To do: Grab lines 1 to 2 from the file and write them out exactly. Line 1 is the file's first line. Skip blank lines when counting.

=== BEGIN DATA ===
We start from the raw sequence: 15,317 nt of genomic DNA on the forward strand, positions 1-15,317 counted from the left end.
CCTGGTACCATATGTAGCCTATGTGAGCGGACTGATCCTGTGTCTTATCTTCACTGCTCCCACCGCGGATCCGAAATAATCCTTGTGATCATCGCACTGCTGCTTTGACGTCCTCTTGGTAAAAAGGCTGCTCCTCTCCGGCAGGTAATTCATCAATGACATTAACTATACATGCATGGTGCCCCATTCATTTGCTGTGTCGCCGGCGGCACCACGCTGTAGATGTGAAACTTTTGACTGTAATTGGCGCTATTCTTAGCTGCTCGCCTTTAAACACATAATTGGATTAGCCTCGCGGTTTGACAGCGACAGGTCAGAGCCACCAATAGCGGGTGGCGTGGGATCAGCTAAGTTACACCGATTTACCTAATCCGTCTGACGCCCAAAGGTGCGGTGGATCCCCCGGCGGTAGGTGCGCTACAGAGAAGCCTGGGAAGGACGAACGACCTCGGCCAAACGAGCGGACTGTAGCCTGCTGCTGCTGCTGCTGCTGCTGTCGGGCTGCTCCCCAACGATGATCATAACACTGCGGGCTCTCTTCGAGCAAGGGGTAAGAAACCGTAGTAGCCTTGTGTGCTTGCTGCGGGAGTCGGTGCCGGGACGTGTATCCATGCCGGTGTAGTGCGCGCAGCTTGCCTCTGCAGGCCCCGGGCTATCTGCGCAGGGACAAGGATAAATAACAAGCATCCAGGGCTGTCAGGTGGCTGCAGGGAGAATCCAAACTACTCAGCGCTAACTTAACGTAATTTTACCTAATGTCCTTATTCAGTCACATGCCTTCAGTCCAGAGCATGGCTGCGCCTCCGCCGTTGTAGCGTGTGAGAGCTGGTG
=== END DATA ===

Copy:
We start from the raw sequence: 15,317 nt of genomic DNA on the forward strand, positions 1-15,317 counted from the left end.
CCTGGTACCATATGTAGCCTATGTGAGCGGACTGATCCTGTGTCTTATCTTCACTGCTCCCACCGCGGATCCGAAATAATCCTTGTGATCATCGCACTGCTGCTTTGACGTCCTCTTGGTAAAAAGGCTGCTCCTCTCCGGCAGGTAATTCATCAATGACATTAACTATACATGCATGGTGCCCCATTCATTTGCTGTGTCGCCGGCGGCACCACGCTGTAGATGTGAAACTTTTGACTGTAATTGGCGCTATTCTTAGCTGCTCGCCTTTAAACACATAATTGGATTAGCCTCGCGGTTTGACAGCGACAGGTCAGAGCCACCAATAGCGGGTGGCGTGGGATCAGCTAAGTTACACCGATTTACCTAATCCGTCTGACGCCCAAAGGTGCGGTGGATCCCCCGGCGGTAGGTGCGCTACAGAGAAGCCTGGGAAGGACGAACGACCTCGGCCAAACGAGCGGACTGTAGCCTGCTGCTGCTGCTGCTGCTGCTGTCGGGCTGCTCCCCAACGATGATCATAACACTGCGGGCTCTCTTCGAGCAAGGGGTAAGAAACCGTAGTAGCCTTGTGTGCTTGCTGCGGGAGTCGGTGCCGGGACGTGTATCCATGCCGGTGTAGTGCGCGCAGCTTGCCTCTGCAGGCCCCGGGCTATCTGCGCAGGGACAAGGATAAATAACAAGCATCCAGGGCTGTCAGGTGGCTGCAGGGAGAATCCAAACTACTCAGCGCTAACTTAACGTAATTTTACCTAATGTCCTTATTCAGTCACATGCCTTCAGTCCAGAGCATGGCTGCGCCTCCGCCGTTGTAGCGTGTGAGAGCTGGTG